What Running Means to Me: Through the Eyes of a 15-year-old with Autism

Written by Harrison Walter with an introduction by his father, Hal Walter for the Winter 2019 edition of our Trail Times newsletter. Pictured above: Harrison and Hal. Photo by Jennifer Leigh Russ.

Autism spokesperson Temple Grandin notes that language often gets in the way of communicating. So when my son Harrison asked if he could write about his experiences running, I thought, “Now this could get interesting,” especially from the standpoint of someone like myself, who makes much of his living working with words. With all the fits and starts that marked his development as a runner concentrated into one project, he sat down and started to write. And then with all the ups and downs I experienced first as Harrison’s parent-coach, and then as coach of his school’s cross-country and distance track squads, he dragged me along on this writing adventure as well. And when his masterpiece was done I read it through and thought about how to go about editing it. In the final analysis I decided not to do anything to it other than correct a couple of minor errors. It was not mine to mess with. It was his writing, raw and real, just as his experience in running and life is as well. If language gets in the way, well, then that’s the reader’s problem not his or mine. I hope you enjoy Harrison’s story about running from the eyes of an autistic teenager. — Hal Walter

I am Harrison Walter and I’m 15 years old. I am a runner with Autism. Running helps me meet new friends, meet friends from other schools, get to places on time, get to special places, and to build strength. It teaches me to work towards a goal. And that goal is to run my best every time and never give up.

One year in my last track meet of the season, I did pretty well in the 400-meter run, but in the 800-meter run, at the end of my first lap, I fell down. After a while, I got up and ran my second lap with Coach Justin from Alamosa. After this, I threw a minor fit on the grass. I was feeling bad because I had a cut on both my knee and my hand. Then, my friend Bailey, who is a jumper, came to me and said, “It’s ok. I can’t even run that far.” I felt better that she cheered me up. Overall, I had a pretty good track meet.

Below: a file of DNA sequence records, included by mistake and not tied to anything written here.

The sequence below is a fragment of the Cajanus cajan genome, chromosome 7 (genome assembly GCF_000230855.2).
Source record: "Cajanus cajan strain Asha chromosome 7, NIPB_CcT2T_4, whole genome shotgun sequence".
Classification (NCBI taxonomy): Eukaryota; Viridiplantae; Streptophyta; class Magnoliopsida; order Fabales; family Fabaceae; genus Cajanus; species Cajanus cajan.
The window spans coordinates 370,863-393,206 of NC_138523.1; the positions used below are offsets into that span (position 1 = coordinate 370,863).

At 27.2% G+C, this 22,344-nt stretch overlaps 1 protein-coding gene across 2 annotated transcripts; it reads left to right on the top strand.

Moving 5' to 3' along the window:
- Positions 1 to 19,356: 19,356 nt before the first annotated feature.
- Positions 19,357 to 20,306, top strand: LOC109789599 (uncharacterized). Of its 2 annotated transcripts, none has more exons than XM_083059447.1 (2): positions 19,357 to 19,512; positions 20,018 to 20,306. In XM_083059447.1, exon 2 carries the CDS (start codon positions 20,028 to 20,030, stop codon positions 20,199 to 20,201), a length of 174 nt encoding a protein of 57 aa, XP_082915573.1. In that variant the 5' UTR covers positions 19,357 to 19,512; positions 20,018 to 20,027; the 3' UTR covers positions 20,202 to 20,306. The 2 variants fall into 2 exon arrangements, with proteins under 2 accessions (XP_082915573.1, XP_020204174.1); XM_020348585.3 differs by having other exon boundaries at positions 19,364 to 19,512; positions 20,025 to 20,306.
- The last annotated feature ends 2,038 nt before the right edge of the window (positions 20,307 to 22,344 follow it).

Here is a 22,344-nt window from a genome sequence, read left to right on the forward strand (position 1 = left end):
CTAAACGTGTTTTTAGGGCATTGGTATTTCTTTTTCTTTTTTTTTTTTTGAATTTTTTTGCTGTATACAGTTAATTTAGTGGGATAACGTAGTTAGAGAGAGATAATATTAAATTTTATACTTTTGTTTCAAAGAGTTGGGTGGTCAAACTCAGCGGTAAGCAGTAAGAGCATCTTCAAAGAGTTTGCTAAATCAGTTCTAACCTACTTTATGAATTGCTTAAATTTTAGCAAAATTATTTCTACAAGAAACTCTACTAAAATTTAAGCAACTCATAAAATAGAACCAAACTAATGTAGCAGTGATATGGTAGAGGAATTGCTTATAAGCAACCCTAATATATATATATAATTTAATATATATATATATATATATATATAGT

Then, the cross country season started. My cross country meets were no different than the year before.

I live in Colorado. I often practice on Bear Basin Ranch near my home in Westcliffe. My meets are in places like Avon, Gunnison, Pueblo, Salida, and Monte Vista. I felt great for running all my meets well. That means for you to feel like you did something awesome at cross country and track.

I’ve been running at the Hardscrabble Mountain Trail Run since I was 9 years old. Every time I showed up there, I have improved speed. That was before I ran cross country at school. That was also back when I was in elementary school. Two summers ago, I was in 3rd place in my age group. Although, last summer I was in second place in my age group. I usually go out and jog with my dad. We usually go to the trails nearby where the race is. Sometimes I run or ride my bike. My dad sometimes takes our dog out too. His name is Zip. Running recharges my brain. That all helps me fit in with the other kids at my school. Many of those kids like to participate in cross country and track events. Even if I have autism, I still get to run those cross country and track events unattended, But my dad is still there as my own personal coach.